Anglian Water Trials New Water Leak Detection Technology
In a UK-first, utility company Anglian Water has begun trialling new technology to assist it in water leak detection and repair across its live water mains network, using multisensor low voltage conductivity and acoustic technology to find leaks in pipes.
High resolution closed circuit television is also being used to navigate inside the pipes themselves so that a thorough assessment of their condition can be carried out. What’s particularly unique about this trial is that the work required can be conducted in live water mains, which means that no interruption to customer supply is necessary.
This isn’t the first time that Anglian Water has been innovative in its approach to detecting water leaks. In 2017, it became the first water company in the UK to make use of thermal imaging drones to identify hard-to-find leaks and since then it has gone on to use satellite imagery, naval hydrophones and fibre optic technology to tackle leakage.
These new sensors work by measuring the variation of electricity that passes through the pipe wall. While it can’t pass through non-metallic pipe walls, it can pass through defects or leaks.
The bigger the defect, the bigger the electricity flow will be. And the technology is able to detect holes as small as a centimetre in diameter, as well as estimating water loss in litres per second.
Regional operational leakage manager James Hargrave said: “We are the first water company to use this type of pipe condition assessment and leak detection tool in live water mains in the UK – it’s another exciting step forward in our war against leakage.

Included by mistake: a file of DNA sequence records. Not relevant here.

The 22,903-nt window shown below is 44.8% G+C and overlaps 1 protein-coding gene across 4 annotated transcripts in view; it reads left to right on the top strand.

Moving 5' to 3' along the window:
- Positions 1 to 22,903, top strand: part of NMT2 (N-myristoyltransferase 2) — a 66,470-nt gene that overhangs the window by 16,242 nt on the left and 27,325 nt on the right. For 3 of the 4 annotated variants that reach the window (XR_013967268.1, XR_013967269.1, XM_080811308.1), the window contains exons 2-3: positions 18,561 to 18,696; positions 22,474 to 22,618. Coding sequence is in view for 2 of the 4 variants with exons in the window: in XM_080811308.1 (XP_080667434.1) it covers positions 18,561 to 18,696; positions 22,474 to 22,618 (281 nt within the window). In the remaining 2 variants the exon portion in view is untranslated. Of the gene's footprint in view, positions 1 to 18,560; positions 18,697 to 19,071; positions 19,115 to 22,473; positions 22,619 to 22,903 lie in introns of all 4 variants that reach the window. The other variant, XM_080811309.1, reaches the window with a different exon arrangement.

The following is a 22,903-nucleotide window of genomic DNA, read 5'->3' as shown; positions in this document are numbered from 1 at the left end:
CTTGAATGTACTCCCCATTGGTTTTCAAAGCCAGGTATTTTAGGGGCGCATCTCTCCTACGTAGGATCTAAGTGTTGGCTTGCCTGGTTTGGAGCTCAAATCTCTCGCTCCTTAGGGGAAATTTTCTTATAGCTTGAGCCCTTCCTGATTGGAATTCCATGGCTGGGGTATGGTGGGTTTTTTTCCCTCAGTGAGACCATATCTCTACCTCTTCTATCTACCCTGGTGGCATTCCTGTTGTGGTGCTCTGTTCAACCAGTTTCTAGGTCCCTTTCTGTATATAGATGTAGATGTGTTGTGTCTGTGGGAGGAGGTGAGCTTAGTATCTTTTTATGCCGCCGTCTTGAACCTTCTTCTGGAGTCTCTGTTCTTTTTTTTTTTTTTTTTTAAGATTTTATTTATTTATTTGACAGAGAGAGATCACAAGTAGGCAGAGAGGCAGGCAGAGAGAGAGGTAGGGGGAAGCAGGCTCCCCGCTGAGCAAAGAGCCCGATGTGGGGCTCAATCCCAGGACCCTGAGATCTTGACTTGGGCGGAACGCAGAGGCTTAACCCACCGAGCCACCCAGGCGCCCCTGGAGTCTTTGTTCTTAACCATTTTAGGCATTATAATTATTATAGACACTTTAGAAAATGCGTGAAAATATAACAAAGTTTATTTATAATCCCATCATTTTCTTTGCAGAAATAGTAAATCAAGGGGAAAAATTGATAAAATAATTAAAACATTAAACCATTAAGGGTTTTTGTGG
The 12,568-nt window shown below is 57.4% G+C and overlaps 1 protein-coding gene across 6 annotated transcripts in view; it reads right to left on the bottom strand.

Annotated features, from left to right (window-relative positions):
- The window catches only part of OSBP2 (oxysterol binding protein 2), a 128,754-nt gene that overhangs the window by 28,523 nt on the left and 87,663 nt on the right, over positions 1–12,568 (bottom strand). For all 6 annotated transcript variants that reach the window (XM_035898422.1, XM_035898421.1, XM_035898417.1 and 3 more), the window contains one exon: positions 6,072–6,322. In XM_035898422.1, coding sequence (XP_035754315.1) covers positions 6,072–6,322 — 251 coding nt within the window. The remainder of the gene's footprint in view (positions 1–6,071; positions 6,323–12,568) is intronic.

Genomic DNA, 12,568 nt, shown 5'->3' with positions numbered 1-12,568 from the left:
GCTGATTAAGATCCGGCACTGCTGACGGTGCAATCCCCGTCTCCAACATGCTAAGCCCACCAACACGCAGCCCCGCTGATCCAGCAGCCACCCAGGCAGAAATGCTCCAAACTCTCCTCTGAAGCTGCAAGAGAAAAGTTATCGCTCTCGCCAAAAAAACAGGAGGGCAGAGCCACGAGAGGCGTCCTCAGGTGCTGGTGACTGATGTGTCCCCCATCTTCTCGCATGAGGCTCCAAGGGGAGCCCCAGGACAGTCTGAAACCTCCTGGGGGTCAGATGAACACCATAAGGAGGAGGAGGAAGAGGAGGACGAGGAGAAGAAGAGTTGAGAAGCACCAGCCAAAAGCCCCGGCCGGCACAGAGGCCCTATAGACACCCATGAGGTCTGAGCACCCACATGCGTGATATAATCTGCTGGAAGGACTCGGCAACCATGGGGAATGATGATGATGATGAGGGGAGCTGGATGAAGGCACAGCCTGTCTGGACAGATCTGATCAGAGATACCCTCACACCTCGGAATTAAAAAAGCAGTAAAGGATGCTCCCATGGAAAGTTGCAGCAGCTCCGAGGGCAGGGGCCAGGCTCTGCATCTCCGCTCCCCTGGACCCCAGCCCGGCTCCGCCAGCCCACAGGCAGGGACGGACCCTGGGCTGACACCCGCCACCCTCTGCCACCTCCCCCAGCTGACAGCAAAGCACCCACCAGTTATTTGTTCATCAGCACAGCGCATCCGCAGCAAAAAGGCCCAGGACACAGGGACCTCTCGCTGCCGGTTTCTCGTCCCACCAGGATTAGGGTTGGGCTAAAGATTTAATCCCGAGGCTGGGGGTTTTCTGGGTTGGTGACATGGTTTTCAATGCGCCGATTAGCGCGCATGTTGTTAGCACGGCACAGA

“By being able to measure the amount of water lost, and the general condition of the main we can make the best decision on how to undertake the necessary repair, minimising any interruption to customer supply, local disruption and continuing our pledge to reduce leakage for the long term.”
He went on to say that the supplier has the lowest level of leakage in the sector at half the national average, which means they’re now in the position to be able to track down those leaks that are really hard to find.
Businesses can take a leaf out of Anglian’s book and take steps to find and repair leaks across their own sites, as well. A site audit can help reveal spikes in water use and consumption, which could indicate that there is such a problem somewhere on your premises – and once it’s discovered, the appropriate water-saving measures can then be introduced.
If you’d like to find out more about water audits and water conservation, get in touch with the team here at SwitchWaterSupplier.com to see how we can help. The added benefit of saving water is that you’ll be saving money, as well – so it really is a win-win!